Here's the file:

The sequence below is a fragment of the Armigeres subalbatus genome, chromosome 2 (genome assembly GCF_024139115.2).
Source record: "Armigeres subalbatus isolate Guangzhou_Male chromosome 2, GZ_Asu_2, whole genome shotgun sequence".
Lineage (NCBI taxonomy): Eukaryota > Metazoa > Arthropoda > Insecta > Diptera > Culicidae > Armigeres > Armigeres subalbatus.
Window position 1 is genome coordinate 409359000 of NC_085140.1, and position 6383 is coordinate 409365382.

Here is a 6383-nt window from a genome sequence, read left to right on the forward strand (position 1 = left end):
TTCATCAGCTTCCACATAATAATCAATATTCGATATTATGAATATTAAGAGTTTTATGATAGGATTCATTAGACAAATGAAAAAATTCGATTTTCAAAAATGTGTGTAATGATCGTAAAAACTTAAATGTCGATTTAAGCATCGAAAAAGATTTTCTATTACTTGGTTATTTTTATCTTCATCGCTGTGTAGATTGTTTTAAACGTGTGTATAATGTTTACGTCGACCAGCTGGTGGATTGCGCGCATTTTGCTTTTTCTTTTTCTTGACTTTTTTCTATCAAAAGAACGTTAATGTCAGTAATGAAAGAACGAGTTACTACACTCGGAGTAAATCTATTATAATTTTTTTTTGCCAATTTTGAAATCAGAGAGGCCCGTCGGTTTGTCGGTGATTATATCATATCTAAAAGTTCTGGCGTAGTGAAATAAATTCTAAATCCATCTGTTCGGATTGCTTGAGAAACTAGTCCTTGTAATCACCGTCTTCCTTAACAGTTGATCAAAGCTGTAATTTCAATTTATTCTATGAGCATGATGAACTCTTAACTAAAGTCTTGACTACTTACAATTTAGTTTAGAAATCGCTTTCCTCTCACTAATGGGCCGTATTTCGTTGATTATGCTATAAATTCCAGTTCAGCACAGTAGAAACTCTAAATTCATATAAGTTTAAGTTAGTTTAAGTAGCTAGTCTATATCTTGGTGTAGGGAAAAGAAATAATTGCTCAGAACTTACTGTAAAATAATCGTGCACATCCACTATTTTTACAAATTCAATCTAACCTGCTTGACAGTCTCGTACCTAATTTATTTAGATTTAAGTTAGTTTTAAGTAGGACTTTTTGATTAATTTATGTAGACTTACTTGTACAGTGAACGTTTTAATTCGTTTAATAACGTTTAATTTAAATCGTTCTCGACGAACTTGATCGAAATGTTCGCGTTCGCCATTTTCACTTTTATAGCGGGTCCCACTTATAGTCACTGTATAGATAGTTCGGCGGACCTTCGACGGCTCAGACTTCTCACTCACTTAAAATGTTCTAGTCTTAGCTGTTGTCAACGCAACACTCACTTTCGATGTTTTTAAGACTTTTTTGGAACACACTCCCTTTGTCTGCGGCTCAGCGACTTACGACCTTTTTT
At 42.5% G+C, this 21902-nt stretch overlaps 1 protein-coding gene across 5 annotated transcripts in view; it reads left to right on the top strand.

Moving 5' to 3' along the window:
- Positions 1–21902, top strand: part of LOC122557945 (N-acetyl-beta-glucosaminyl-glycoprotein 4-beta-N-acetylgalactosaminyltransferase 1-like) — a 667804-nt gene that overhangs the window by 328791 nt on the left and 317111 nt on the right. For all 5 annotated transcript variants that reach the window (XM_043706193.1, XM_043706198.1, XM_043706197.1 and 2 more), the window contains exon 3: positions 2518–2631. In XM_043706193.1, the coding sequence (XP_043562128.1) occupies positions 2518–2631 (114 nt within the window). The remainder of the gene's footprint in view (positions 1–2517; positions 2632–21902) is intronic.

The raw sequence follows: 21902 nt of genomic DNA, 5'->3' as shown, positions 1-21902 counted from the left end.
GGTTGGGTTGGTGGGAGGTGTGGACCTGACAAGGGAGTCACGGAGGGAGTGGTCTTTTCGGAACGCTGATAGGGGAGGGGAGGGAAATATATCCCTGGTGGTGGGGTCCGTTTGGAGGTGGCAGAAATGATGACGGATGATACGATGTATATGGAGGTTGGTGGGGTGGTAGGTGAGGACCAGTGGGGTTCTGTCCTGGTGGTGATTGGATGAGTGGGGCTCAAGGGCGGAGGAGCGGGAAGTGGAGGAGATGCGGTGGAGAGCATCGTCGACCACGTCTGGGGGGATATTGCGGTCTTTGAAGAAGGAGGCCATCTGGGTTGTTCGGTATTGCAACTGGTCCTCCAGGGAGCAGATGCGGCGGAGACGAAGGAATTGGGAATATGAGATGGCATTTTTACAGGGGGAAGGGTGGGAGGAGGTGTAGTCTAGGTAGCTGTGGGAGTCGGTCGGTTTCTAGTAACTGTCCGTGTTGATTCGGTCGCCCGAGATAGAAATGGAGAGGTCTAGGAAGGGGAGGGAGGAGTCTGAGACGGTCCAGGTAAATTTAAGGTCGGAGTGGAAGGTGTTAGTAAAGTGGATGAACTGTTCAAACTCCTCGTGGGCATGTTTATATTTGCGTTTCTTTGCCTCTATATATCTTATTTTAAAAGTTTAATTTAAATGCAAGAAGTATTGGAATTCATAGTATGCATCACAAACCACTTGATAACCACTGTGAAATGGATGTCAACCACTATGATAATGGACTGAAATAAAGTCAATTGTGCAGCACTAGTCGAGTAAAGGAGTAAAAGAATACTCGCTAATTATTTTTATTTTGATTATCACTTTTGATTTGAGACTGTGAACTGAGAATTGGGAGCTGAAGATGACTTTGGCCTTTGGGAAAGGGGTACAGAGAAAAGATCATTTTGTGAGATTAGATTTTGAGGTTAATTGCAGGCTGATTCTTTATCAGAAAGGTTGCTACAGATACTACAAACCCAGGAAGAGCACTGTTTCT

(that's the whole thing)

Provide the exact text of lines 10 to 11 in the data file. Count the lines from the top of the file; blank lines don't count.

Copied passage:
The raw sequence follows: 21902 nt of genomic DNA, 5'->3' as shown, positions 1-21902 counted from the left end.
GGTTGGGTTGGTGGGAGGTGTGGACCTGACAAGGGAGTCACGGAGGGAGTGGTCTTTTCGGAACGCTGATAGGGGAGGGGAGGGAAATATATCCCTGGTGGTGGGGTCCGTTTGGAGGTGGCAGAAATGATGACGGATGATACGATGTATATGGAGGTTGGTGGGGTGGTAGGTGAGGACCAGTGGGGTTCTGTCCTGGTGGTGATTGGATGAGTGGGGCTCAAGGGCGGAGGAGCGGGAAGTGGAGGAGATGCGGTGGAGAGCATCGTCGACCACGTCTGGGGGGATATTGCGGTCTTTGAAGAAGGAGGCCATCTGGGTTGTTCGGTATTGCAACTGGTCCTCCAGGGAGCAGATGCGGCGGAGACGAAGGAATTGGGAATATGAGATGGCATTTTTACAGGGGGAAGGGTGGGAGGAGGTGTAGTCTAGGTAGCTGTGGGAGTCGGTCGGTTTCTAGTAACTGTCCGTGTTGATTCGGTCGCCCGAGATAGAAATGGAGAGGTCTAGGAAGGGGAGGGAGGAGTCTGAGACGGTCCAGGTAAATTTAAGGTCGGAGTGGAAGGTGTTAGTAAAGTGGATGAACTGTTCAAACTCCTCGTGGGCATGTTTATATTTGCGTTTCTTTGCCTCTATATATCTTATTTTAAAAGTTTAATTTAAATGCAAGAAGTATTGGAATTCATAGTATGCATCACAAACCACTTGATAACCACTGTGAAATGGATGTCAACCACTATGATAATGGACTGAAATAAAGTCAATTGTGCAGCACTAGTCGAGTAAAGGAGTAAAAGAATACTCGCTAATTATTTTTATTTTGATTATCACTTTTGATTTGAGACTGTGAACTGAGAATTGGGAGCTGAAGATGACTTTGGCCTTTGGGAAAGGGGTACAGAGAAAAGATCATTTTGTGAGATTAGATTTTGAGGTTAATTGCAGGCTGATTCTTTATCAGAAAGGTTGCTACAGATACTACAAACCCAGGAAGAGCACTGTTTCT